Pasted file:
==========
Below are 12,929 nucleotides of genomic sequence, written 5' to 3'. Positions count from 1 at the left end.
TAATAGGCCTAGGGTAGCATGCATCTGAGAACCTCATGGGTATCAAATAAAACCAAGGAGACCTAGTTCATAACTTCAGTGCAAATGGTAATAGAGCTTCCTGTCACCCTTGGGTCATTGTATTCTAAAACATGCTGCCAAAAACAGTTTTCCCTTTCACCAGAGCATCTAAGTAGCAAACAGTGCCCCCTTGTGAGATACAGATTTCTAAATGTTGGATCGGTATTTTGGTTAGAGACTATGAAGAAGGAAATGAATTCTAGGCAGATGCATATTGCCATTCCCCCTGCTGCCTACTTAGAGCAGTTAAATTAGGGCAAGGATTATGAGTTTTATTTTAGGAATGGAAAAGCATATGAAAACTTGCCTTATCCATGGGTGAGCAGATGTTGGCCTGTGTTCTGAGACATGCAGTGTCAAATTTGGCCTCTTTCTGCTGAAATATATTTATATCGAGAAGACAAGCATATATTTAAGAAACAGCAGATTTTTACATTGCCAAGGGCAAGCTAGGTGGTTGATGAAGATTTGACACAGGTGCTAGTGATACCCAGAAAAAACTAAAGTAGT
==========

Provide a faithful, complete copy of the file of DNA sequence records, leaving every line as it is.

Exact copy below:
Below are 12,929 nucleotides of genomic sequence, written 5' to 3'. Positions count from 1 at the left end.
TAATAGGCCTAGGGTAGCATGCATCTGAGAACCTCATGGGTATCAAATAAAACCAAGGAGACCTAGTTCATAACTTCAGTGCAAATGGTAATAGAGCTTCCTGTCACCCTTGGGTCATTGTATTCTAAAACATGCTGCCAAAAACAGTTTTCCCTTTCACCAGAGCATCTAAGTAGCAAACAGTGCCCCCTTGTGAGATACAGATTTCTAAATGTTGGATCGGTATTTTGGTTAGAGACTATGAAGAAGGAAATGAATTCTAGGCAGATGCATATTGCCATTCCCCCTGCTGCCTACTTAGAGCAGTTAAATTAGGGCAAGGATTATGAGTTTTATTTTAGGAATGGAAAAGCATATGAAAACTTGCCTTATCCATGGGTGAGCAGATGTTGGCCTGTGTTCTGAGACATGCAGTGTCAAATTTGGCCTCTTTCTGCTGAAATATATTTATATCGAGAAGACAAGCATATATTTAAGAAACAGCAGATTTTTACATTGCCAAGGGCAAGCTAGGTGGTTGATGAAGATTTGACACAGGTGCTAGTGATACCCAGAAAAAACTAAAGTAGT